The Devil is in love. I, however, am bored. After sitting through what can only be described as a disorganised, broken, convoluted piece of theatre, it would genuinely be difficult for me to tell you whether the Devil was in love, who she was, or even if I cared, because ultimately, I didn't.
The show is an original stage adaptation – from Jacques Cazotte’s novel The Devil In Love – by Rahil Liapopoulou. And it's supposed to be about a young nobleman called Alvar, (a moping Orestes Sofocleous) who after some gentle prodding by friends, summons up a devil (the sometimes weak, sometimes resilient Noush Skaugen) from Hell, who appears (feminists hold onto your hats) as a beautiful young woman, desperately confessing her love and undying servitude to this altogether underwhelming man. For the next series of scenes, all punctuated by complete blackouts and the song 'Ave Maria' - which happens so many times it's actually hard to believe - the two slowly fall in love and travel across Italy to visit Alvar's mother. When they arrive, things all go a bit to pot. During this, they come across a series of strange characters which range from a woefully unfunny barman (Ryan Spencer Wilson, who was clearly doing his level best to keep the entertainment factor up); a witch/bog woman thing who travels around on her hands and knees, spouting predictions of the future; and a rather randy prostitute. The prostitute in question, (Kat Damvoglou, who overall is the most impressive in the show) is really quite good when given time to revel in her true character, but has been obscurely directed so that she can't keep her hands out of her knickers long enough to keep the pace of her performance going.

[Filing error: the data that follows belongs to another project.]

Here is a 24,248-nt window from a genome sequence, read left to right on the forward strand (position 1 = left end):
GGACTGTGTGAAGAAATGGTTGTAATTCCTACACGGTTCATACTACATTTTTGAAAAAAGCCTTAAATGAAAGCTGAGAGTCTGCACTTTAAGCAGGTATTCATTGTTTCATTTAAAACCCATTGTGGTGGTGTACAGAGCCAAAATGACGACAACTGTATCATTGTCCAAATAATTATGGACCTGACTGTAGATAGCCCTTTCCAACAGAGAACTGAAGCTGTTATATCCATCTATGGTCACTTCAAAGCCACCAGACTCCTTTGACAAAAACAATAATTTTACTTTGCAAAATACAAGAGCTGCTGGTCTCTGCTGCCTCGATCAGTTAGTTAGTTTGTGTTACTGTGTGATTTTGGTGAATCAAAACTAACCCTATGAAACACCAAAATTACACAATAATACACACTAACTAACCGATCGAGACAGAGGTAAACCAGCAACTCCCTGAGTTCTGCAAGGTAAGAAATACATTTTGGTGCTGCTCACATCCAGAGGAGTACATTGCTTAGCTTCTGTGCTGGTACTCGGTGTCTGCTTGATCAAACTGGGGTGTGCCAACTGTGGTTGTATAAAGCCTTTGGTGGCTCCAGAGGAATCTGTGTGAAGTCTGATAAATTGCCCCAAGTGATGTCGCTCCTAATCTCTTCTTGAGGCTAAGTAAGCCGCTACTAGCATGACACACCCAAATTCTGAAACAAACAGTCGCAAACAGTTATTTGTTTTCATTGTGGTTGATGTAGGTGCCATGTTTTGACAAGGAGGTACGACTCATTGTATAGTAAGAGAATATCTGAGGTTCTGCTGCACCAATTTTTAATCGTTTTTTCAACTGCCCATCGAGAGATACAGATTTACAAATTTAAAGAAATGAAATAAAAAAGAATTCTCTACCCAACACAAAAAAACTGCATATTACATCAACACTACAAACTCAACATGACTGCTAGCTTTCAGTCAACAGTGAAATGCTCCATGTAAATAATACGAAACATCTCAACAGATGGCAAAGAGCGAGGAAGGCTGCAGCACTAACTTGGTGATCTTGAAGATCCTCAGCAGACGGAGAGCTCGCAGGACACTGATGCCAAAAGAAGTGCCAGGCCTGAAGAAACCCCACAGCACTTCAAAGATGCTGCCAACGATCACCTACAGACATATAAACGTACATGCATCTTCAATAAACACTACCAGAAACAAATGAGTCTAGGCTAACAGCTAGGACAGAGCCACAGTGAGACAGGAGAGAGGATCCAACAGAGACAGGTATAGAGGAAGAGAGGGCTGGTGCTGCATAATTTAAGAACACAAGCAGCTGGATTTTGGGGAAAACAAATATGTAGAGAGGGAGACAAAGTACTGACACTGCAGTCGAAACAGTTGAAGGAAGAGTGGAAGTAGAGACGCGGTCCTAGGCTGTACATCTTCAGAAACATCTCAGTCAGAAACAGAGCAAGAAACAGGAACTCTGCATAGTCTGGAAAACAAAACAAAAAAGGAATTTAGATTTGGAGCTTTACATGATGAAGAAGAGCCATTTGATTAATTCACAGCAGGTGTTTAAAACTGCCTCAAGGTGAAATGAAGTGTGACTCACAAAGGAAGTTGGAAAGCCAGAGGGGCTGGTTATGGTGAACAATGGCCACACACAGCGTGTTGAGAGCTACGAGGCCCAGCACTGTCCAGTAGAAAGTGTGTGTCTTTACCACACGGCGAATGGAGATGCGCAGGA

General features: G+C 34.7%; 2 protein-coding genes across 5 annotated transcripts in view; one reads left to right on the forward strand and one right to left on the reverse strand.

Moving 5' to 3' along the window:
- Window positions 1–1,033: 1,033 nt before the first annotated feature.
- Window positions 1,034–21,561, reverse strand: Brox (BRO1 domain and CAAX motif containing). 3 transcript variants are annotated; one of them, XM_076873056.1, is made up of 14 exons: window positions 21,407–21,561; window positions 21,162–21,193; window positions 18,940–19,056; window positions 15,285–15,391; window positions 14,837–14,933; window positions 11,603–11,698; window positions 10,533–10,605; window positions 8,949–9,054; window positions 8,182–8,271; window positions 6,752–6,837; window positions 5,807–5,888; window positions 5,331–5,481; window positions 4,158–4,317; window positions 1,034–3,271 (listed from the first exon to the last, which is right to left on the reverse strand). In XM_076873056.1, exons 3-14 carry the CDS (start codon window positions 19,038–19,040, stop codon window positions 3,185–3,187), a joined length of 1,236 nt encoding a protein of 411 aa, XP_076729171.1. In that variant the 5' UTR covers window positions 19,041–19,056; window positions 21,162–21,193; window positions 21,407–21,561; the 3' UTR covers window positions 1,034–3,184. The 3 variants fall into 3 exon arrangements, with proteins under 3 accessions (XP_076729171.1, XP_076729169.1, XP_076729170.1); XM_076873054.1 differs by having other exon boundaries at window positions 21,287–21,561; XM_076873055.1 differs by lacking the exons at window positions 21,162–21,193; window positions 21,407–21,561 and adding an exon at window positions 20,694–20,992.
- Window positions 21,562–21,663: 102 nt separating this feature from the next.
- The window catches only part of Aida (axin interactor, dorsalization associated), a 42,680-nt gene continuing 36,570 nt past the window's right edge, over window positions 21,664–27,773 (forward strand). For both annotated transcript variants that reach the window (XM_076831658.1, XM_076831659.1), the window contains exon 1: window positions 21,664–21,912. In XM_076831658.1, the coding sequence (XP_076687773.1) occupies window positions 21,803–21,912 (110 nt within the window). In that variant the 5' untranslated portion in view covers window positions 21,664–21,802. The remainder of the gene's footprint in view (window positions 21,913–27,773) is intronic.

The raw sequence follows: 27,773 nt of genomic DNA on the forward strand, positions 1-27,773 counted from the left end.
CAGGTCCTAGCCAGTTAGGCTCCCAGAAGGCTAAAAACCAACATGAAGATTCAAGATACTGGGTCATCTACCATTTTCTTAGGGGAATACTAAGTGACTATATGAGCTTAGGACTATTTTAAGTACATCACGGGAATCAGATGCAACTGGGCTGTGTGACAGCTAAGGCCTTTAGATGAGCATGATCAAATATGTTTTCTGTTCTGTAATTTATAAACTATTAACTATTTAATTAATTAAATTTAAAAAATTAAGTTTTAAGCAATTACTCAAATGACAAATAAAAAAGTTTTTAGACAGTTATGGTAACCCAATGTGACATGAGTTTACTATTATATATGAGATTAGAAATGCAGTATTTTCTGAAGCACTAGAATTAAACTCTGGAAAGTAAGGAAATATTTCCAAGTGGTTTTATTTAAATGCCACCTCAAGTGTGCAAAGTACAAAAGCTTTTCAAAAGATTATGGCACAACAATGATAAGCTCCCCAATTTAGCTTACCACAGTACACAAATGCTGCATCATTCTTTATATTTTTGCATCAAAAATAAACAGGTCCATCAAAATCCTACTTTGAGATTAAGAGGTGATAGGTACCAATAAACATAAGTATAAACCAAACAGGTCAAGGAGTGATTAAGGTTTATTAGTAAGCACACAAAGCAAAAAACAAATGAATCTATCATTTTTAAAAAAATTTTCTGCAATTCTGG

This is all set in a tiny black box theatre, which due to minimal props and set, felt cavernous. One has to question why director Venus Raven did not change the stodgy, static nature of most, if not all of the scenes to use as much of the space as possible. It might have made the theatre feel a little less underused.
Ultimately, the show baffles. Disjointed and confusing, The Devil In Love could have done with a few more weeks rehearsal before summoning an audience.